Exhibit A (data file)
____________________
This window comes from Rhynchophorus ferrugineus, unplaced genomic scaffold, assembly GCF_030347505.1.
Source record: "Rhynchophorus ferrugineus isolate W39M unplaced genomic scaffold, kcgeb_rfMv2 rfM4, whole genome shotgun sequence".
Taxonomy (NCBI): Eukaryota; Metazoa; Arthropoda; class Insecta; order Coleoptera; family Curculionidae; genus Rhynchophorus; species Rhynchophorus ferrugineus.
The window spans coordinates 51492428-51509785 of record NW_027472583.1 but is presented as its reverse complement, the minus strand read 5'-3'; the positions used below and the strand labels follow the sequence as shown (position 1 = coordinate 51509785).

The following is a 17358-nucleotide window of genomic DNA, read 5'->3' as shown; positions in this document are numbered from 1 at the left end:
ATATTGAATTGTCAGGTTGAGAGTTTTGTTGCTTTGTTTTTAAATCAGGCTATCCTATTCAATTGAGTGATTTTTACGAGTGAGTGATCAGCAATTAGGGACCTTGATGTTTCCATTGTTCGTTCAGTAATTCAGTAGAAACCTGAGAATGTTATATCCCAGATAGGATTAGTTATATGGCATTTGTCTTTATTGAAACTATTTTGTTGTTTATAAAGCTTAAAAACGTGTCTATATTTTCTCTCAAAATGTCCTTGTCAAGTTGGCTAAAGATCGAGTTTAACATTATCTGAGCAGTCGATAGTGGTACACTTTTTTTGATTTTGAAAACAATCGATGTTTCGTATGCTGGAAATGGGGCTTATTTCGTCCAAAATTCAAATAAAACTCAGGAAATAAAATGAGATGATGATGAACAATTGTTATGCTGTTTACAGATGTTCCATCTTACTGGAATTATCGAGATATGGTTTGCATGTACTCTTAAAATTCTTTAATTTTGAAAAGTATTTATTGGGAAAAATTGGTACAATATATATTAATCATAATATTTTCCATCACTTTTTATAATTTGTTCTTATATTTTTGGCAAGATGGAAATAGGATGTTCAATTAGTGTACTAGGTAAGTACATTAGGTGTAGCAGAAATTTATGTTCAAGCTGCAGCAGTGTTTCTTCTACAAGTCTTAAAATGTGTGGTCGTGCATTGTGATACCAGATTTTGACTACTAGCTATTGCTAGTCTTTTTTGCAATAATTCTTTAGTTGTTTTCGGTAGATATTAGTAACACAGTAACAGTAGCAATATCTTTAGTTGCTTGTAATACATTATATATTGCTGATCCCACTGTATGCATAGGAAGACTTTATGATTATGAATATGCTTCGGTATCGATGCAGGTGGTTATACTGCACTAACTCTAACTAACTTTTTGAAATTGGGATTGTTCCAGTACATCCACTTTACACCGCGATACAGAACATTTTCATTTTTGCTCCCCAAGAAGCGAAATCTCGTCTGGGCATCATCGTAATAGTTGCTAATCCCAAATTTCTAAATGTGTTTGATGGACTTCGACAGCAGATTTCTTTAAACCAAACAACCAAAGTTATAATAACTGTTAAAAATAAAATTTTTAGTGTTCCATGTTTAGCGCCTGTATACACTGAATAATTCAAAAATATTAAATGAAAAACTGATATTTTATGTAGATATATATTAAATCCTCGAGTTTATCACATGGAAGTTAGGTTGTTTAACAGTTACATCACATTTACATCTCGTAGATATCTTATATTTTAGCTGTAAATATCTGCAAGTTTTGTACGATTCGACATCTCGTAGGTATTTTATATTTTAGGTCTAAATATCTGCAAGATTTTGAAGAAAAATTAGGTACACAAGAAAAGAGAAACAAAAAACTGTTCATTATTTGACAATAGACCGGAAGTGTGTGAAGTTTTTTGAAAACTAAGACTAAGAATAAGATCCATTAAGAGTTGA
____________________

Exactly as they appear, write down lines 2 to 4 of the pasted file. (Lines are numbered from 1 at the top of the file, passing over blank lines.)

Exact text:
Source record: "Rhynchophorus ferrugineus isolate W39M unplaced genomic scaffold, kcgeb_rfMv2 rfM4, whole genome shotgun sequence".
Taxonomy (NCBI): Eukaryota; Metazoa; Arthropoda; class Insecta; order Coleoptera; family Curculionidae; genus Rhynchophorus; species Rhynchophorus ferrugineus.
The window spans coordinates 51492428-51509785 of record NW_027472583.1 but is presented as its reverse complement, the minus strand read 5'-3'; the positions used below and the strand labels follow the sequence as shown (position 1 = coordinate 51509785).